Photograph by Rodger Bosch — AFP/Getty Images
By John Kell
February 19, 2015

The decision by SABMiller Chief Financial Officer Jamie Wilson to resign in March has resulted in at least the fourth top executive change to occur in the alcoholic-beverage category this year.

Wilson tendered his resignation for “personal reasons,” and he intends to step down the board and leave SABMiller on March 31 when the current financial year ends. Domenic De Lorenzo, currently director of strategy, will become acting CFO and SABMiller said it is looking for a permanent replacement.

Just a day before the SABMiller news, rival Carlsberg said its’ chief executive would retire this year and be succeeded by a Dutch executive who would be the first non-Dane to steer the 168-year-old beer producer. At MillerCoors, a joint venture that runs the U.S. beer businesses of SABMiller and Molson Coors (TAP), long-serving Chief Executive Tom Long is planning to retire in June. Pernod Ricard also has a new chief executive. Alexandre Ricard took the reins as CEO and chairman at the French spirits maker this month. Fortune profiled that change in a profile piece this past September.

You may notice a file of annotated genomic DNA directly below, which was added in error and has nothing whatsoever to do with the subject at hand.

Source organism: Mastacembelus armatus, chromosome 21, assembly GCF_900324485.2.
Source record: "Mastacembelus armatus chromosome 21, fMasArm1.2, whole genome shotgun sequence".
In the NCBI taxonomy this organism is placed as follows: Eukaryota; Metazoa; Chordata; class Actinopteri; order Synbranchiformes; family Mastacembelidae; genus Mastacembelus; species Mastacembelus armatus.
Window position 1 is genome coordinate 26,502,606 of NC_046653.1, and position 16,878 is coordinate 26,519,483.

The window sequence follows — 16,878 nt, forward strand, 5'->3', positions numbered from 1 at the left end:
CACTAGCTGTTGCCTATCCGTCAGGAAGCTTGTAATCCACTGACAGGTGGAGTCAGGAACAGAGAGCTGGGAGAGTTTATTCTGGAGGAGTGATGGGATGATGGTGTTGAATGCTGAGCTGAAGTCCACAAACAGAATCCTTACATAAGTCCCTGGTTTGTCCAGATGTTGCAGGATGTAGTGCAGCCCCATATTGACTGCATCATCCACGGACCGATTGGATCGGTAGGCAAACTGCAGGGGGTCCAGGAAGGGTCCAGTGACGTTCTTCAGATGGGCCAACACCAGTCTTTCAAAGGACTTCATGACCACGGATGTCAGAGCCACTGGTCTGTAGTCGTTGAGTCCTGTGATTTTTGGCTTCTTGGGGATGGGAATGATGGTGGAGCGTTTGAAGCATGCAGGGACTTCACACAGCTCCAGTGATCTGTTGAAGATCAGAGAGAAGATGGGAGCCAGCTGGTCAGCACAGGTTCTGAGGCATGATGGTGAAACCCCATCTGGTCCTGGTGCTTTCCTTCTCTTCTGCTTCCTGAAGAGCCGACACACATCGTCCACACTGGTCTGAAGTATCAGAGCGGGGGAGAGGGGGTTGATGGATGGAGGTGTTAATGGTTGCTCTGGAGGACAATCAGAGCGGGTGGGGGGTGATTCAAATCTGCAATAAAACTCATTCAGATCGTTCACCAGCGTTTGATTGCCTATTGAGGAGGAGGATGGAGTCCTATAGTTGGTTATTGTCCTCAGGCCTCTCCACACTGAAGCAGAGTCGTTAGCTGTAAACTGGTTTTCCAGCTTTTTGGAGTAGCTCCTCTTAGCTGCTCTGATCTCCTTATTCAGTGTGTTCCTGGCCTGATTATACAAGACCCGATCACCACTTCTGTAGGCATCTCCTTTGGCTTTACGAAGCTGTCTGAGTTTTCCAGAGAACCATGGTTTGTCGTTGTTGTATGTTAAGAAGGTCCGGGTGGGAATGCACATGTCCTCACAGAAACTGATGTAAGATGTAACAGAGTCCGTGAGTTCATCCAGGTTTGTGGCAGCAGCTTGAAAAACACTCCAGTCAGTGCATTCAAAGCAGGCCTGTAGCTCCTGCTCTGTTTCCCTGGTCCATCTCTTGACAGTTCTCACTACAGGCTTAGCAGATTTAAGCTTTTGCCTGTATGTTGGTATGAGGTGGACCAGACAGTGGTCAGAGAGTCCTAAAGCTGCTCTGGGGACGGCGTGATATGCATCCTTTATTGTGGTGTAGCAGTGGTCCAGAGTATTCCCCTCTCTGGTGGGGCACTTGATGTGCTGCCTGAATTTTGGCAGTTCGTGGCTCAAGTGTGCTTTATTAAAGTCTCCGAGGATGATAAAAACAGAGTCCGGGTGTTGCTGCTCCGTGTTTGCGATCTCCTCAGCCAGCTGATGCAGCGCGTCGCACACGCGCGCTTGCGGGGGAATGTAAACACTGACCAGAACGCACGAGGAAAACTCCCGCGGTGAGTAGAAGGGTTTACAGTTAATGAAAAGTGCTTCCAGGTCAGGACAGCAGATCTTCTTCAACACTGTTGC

The changes are for a variety of reasons. At Pernod Ricard, the prior CEO had reached a mandatory retirement age. Carlsberg’s CEO exit comes as the beer maker reported a second straight year of weaker profit and gross beer sales volume, hurt by weakness in Russia. MillerCoors’ Long, meanwhile, is leaving on good terms after establishing cost cuts and pricing growth that helped boost profitability.

Volume growth for the largest players in the alcoholic space is either minimal or falling, as the major beer and spirits makers deal with heightened competition from small rivals and changing consumer preferences in large Western markets, as well as tough operating environments in emerging markets. The regulatory environment has greatly tightened in Russia and Turkey, resulting in weak beer sales, while the spirits industry has been hit by softness in China as a result of an anti-extravagance campaign by the government. The new executives that are appointed to replace the outgoing leaders will be responsible for confronting those challenging dynamics.

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